Showing posts with label 1 Corinthians. Show all posts
Showing posts with label 1 Corinthians. Show all posts

01 November 2014

The stamping of the seal

This time I'd like to delve a bit deeper into the seal of Paul's apostolic gift. It's more accurate to say that Paul himself was a gift to the churches he worked amongst. Jesus is the gift-giver here, and he gives people with particular abilities to communities of believers as they have need.

We'll come back later to the idea that people are gifts to the church. For now I'll just make the statement without enlarging on it. But what of the 'seal'? We covered this yesterday, but we can draw more from 1 Corinthians 9:2.


A wax seal
A wax seal
When Paul looks at the Corinthian believers he sees an unmistakeable imprint upon them. They are far from perfect, they have been bickering with one another, living in careless ways that may hurt one another. They are still beginning their spiritual journeys; and they have a lot to learn. If these people are the seal of Paul's apostleship (and he says they are) we might think in terms of the material that a seal would be made of.

It would have to be a material that could be moulded so it could be stamped with a signet ring, and it would need to set hard so that the  pattern would not be lost in transit. Many materials have been used for this purpose. Hot wax can be stamped and sets hard when it cools. Clay can be stamped and sets when it dries. Bitumen was used in Roman times and hardens as it cools; good supplies were available from the Red Sea and elsewhere.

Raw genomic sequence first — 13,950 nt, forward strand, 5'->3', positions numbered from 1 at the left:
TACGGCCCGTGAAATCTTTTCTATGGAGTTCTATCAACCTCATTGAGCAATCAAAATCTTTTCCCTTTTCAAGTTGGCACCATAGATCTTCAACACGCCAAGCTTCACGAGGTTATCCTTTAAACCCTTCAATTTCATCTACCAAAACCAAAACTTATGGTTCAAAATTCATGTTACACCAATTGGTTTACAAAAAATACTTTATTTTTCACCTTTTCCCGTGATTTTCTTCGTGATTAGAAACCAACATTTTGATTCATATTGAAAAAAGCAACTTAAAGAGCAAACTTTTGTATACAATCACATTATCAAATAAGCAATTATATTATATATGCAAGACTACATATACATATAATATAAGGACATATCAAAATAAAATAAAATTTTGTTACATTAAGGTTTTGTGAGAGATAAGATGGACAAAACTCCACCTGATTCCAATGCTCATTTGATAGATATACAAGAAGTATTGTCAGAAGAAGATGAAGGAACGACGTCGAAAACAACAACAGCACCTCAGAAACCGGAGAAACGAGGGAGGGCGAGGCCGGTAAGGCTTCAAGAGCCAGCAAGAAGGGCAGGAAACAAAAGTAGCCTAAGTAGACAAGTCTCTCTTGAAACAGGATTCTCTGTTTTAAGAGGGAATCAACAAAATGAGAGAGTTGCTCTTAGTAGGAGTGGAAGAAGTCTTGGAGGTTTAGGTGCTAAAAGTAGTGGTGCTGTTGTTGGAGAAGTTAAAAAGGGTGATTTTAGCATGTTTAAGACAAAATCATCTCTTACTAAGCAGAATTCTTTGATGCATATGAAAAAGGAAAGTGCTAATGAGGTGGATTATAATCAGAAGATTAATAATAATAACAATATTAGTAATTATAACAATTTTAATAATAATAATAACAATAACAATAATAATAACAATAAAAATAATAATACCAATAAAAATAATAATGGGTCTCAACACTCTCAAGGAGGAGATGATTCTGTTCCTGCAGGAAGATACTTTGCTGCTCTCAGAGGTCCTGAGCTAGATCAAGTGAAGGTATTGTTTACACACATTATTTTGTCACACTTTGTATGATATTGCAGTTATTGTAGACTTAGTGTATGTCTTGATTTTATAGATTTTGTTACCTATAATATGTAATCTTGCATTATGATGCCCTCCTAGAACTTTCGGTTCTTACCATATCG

In what way were the believers in Corinth stamped with an image? They were stamped with the image of Christ. Jesus is the one who wears the signet ring. He is the one who marks us as authentic followers and as authentic communities, the ekklesia, the church. He stamps us by pouring his Spirit over us and into us and through us, and we become a little more like him.

Paul could see this growing evidence of their Christlikeness, and it was proof that he had laid the right foundation. It was, therefore, a seal of his apostleship. He had, we might say, 'apostled' well in Corinth and he continues this work in his letter.

Whose stamp do we see among those we have taught and counselled? Do we see our own stamp? Or do we see Jesus' stamp? It had better be the King's stamp, the stamp of King Jesus. If not, we have built in vain and our work will be destroyed in the fire (1 Corinthians 3:12-15).

31 October 2014

The seal of apostleship

'Even though I may not be an apostle to others, surely I am to you! For you are the seal of my apostleship in the Lord.' - (Paul, writing from Ephesus to the church in Corinth about 20 to 25 years after the death of Jesus, 1 Corinthians 9:2)

What does Paul have in mind here? What does he mean by a 'seal' of his apostleship? First of all, what does he mean by his 'apostleship'?